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Thread: C Question: I want to convert an int to string of size n and pad with 0's.

  1. #1
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    C Question: I want to convert an int to string of size n and pad with 0's.

    Hello,

    I have an int with a value say "1234" and I want that int to be a string like this with 8 bytes:

    Code:
    00001234
    I have this working with a string of size 8 like this:

    Code:
    int i = 1234;
    char str[9];
    sprintf(str, "%08d", i);
    However, can I make this dynamic in a way that what if I want to pad it to be size 10? Is there a way to pass a variable size to sprintf?

    Thanks!

  2. #2
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    Re: C Question: I want to convert an int to string of size n and pad with 0's.

    Yes, e.g., use sprintf to format a string that is then used as the format.
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  3. #3
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    Re: C Question: I want to convert an int to string of size n and pad with 0's.

    lol super confused, can you provide example code?

  4. #4
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    Re: C Question: I want to convert an int to string of size n and pad with 0's.

    I think part of the fun is trying this out yourself. I would expect something like this:
    Code:
    int i = 1234;
    char result[11];
    char format[6];
    int width = 10;
    /* call sprintf to format format here
       ... */
    snprintf(result, sizeof(result), format, i);
    Remember, you have a format string, and it could look like "%08d", or it could look like "%010d", etc. What format string could be used to format that format string?
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  5. #5
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    Re: C Question: I want to convert an int to string of size n and pad with 0's.

    Look up for the '*' in the format string, like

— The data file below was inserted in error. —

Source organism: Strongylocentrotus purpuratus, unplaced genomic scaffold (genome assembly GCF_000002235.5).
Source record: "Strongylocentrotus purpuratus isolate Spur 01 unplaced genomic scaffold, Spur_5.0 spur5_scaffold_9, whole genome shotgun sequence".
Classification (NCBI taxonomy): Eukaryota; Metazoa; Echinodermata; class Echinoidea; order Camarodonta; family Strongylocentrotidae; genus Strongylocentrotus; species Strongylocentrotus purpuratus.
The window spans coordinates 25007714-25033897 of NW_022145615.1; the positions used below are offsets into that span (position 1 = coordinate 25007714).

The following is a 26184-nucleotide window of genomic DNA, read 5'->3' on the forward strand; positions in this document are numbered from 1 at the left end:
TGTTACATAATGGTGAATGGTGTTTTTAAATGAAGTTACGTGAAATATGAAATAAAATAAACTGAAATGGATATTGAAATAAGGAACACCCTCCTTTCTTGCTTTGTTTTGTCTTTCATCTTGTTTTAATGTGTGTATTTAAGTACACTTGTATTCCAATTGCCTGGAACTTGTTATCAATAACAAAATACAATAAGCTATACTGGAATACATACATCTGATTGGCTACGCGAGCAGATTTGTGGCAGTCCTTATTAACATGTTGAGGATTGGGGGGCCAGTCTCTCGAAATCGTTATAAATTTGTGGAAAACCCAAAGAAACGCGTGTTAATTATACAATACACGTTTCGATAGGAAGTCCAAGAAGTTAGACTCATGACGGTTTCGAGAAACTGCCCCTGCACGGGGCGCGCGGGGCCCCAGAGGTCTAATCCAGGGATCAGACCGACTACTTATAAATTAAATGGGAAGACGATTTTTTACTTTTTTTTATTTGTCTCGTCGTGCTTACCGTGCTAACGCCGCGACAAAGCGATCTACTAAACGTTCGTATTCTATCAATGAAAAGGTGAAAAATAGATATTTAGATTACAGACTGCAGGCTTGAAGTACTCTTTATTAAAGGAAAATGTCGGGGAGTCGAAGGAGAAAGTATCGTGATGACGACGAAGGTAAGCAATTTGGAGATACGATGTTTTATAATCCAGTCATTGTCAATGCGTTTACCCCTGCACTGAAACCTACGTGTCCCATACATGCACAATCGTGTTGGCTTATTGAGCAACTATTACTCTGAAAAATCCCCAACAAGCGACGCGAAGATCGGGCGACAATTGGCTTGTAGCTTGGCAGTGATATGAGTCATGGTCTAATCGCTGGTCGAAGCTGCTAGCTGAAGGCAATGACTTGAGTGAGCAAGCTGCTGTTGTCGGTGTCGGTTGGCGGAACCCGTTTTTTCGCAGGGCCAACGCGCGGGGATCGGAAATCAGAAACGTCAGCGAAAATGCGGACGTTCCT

Code:
    sprintf(str, "%0*d", 8, i);
    (not tested, though). This should make you able to replace the hard-coded 8 by a variable.

  6. #6
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    Re: C Question: I want to convert an int to string of size n and pad with 0's.

    This is a variation of the previous thread http://forums.codeguru.com/showthrea...tring-and-back

    If the number of chars required to represent i is greater then 8 then str still gets these extra chars - so buffer overflow is possible. IMO using sprintf() is a bad idea! Consider though something like this
    Code:
    #include <limits.h>
    #include <stdio.h>
    
    #define BUF_SIZE 11
    #define DIG_REQ 8
    
    int main()
    {
    	int i = INT_MIN;
    	char str[BUF_SIZE + 1] = { 0 };
    	int req = snprintf(NULL, 0, "%0*d", DIG_REQ, i);
    	snprintf(str, ((req <= BUF_SIZE) ? req : BUF_SIZE) + 1, "%0*d", DIG_REQ, i);
    	printf("%i\n%s\n", i, str);
    }
    here you specify both the number of digits required and the size of the buffer so that the buffer doesn't overflow and the output just gets truncated if there are too many digits to fit.
    All advice is offered in good faith only. All my code is tested (unless stated explicitly otherwise) with the latest version of Microsoft Visual Studio (using the supported features of the latest standard) and is offered as examples only - not as production quality. I cannot offer advice regarding any other c/c++ compiler/IDE or incompatibilities with VS. You are ultimately responsible for the effects of your programs and the integrity of the machines they run on. Anything I post, code snippets, advice, etc is licensed as Public Domain https://creativecommons.org/publicdomain/zero/1.0/ and can be used without reference or acknowledgement. Also note that I only provide advice and guidance via the forums - and not via private messages!

    C++17 Compiler: Microsoft VS2019 (16.6.3)

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